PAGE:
Farmington Historic District ordinance could change by fall

By: Sherri Kolade | Farmington Press | Published August 5, 2013

 Jeannette LeMense lives in this historic home in the 23000 block of Farmington Road.

Jeannette LeMense lives in this historic home in the 23000 block of Farmington Road.

Photo by Deb Jacques

FARMINGTON — If the Farmington City Council approves a change to the city’s historic district ordinance by the fall, the city’s Historical Commission would have the legal ability to regulate some aspects of historic home renovations as early as next year, commission members said during a July 25 meeting at City Hall.

Although the proposed ordinance — which gives the city the legal ability to regulate the construction, addition, alteration, repair, moving, excavation and demolition of resources in the local historic district — is still in the works, the commission is clear on its purpose and plans for the future.

“Preserving neighborhoods is important for longtime value,” Commissioner Janet Macdonald told C & G Newspapers during the meeting.

A local historic district may encompass a downtown, a residential neighborhood or both, according to Historical Commission documents. In 1966, the city passed an ordinance that created the local historic district bounded by Grand River, Shiawassee and Warner Street, Commission Chairperson Laura Myers said.

“We have a very small downtown, but we are blessed with three or four blocks of very visible houses. We have 126 residences within the historic district,” she said.

The proposed ordinance started in 2005, as a backup to the state’s Public Act 169 of 1970 — state legislation that gives communities power to adopt a local historic district ordinance.

Farmington resident Jeanette LeMense said the historic district ordinance is a nice idea, but also a potential bother.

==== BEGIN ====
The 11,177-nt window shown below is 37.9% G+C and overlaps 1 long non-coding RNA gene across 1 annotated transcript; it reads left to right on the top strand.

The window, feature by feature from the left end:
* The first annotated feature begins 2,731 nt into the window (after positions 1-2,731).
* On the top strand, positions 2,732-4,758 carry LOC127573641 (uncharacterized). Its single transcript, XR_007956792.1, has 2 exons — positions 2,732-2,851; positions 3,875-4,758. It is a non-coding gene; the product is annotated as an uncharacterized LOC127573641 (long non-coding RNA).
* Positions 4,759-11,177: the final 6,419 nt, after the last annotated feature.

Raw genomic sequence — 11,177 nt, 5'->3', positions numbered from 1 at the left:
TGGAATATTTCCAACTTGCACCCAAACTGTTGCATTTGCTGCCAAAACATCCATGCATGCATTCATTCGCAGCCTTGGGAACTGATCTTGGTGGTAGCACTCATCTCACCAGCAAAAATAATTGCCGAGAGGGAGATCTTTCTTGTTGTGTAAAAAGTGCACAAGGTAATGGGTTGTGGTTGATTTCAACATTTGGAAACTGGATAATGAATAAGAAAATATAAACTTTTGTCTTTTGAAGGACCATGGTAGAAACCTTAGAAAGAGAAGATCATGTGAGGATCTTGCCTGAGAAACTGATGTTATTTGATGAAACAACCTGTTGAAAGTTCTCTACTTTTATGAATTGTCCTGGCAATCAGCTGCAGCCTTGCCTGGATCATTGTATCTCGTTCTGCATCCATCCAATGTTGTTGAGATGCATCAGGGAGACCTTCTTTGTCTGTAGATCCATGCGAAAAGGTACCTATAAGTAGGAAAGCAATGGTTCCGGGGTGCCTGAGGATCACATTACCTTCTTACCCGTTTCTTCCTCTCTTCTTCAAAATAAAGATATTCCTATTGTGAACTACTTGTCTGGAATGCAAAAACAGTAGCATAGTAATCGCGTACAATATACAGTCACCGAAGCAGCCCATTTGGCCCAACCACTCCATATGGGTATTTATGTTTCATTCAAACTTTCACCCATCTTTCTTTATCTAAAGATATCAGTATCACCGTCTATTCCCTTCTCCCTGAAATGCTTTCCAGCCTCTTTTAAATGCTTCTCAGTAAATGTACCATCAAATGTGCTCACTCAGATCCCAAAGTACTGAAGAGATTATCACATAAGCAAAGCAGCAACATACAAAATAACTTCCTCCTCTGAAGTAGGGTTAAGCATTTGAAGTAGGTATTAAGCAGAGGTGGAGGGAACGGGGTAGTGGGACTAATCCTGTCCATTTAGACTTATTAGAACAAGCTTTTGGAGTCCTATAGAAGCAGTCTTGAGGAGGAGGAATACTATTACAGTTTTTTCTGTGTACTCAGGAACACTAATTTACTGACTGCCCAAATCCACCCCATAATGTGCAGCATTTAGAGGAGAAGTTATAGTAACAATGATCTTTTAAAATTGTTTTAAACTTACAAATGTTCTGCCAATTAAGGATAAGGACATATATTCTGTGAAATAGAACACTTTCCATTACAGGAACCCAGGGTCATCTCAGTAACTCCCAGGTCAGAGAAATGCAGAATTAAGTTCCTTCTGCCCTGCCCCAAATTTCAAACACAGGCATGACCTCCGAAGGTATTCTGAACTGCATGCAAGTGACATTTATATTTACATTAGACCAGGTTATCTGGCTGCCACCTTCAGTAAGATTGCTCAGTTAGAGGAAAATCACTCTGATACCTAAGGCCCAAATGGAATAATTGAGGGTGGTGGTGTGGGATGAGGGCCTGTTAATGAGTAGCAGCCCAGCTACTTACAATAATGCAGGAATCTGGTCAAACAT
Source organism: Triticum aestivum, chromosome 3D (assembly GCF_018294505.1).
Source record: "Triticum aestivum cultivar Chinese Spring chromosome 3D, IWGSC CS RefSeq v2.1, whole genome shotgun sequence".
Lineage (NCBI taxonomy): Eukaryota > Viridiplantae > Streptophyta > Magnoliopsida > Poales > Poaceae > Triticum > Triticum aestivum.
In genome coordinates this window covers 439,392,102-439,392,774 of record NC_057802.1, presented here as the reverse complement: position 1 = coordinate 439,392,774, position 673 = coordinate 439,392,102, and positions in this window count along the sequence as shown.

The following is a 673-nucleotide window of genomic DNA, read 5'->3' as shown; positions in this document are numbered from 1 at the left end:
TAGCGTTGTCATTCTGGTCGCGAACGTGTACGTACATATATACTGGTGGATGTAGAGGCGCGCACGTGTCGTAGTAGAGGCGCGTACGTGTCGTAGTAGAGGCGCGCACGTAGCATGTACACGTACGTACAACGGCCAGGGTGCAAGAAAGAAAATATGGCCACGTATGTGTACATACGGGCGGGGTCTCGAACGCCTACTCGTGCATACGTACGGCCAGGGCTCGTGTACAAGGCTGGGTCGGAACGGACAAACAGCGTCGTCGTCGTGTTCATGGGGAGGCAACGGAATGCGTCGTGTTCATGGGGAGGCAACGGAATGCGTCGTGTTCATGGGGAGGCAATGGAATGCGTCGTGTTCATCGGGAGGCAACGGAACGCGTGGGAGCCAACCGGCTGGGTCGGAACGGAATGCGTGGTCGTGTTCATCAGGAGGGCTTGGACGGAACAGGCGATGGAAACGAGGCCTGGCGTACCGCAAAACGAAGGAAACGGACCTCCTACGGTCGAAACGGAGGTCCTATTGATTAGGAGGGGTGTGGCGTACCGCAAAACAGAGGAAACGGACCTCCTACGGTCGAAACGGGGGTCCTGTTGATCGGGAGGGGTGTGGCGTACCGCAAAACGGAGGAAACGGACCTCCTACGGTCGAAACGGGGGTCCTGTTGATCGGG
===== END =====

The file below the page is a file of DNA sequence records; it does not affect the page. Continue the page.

“If you have to go through somebody, it’s going to be much more of a pain,” she said, “if you’ve got to get everything looked at.”

LeMense, who has lived in the historic district for 14 years, said other communities have stricter rules, but it makes sense, as well.

“Personally, I think it is a nice idea to try to restore a house to their original glory,” she said. “However, I think it takes away some of the creativity that the homeowner might have. For me, if I wanted to remodel my bathroom, I didn’t have to contact anybody.”

Linda Chiara, who lives in a non-historical home in the 30000 block of Shiawassee, said the ordinance wouldn’t mean anything to her.

“Obviously, I would have to get a permit from the city to do it, but they wouldn’t really have any say over what I would do to it,” she said, because she lives in a non-historical home.

Myers said the status of a home in the historic district does not matter.

“Exterior changes to all homes in the district currently require Historical Commission review,” she said. “It would be up to the city attorney to decide how to draft the new ordinance, but typically, all structures within a historic district are evaluated and determined to be ‘contributing’ or ‘non-contributing.’”

A contributing structure adds to the historic or architectural value for which the district is significant, she said; typically, contributing structures are older than 50 years. Non-contributing structures do not add to the historic or architectural value of the district, and are less than 50 years old. Alterations to non-contributing structures are usually required to meet design standards to ensure that changes made are compatible with the character of the district, she added.

The goal of the legislation is to also safeguard a community’s heritage, stabilize and improve property values, foster civic beauty, strengthen the local economy, and promote the use of historic buildings for the education, welfare and pleasure of Michigan residents, according to www.michigan. gov.

Having the same set of rules for all historic districts helps to ensure that houses are left in the same condition after homeowners move in and move out, Myers said.

“It doesn’t mean you can’t add to your house, can’t demolish,” Myers said. “I don’t care what you do inside. I only care about what is seen on the street — the fabric and look of what the neighborhood is.”

Macdonald added that she wants residents to view the Historical Commission as a resource, not a burden.

“We don’t want to be viewed as barrier,” she said.

The Historical Commission is a nine-member body that meets at City Hall at 7:30 p.m. on the fourth Thursday of each month. For more information, call City Manager Vincent Pastue at (248) 474-5500.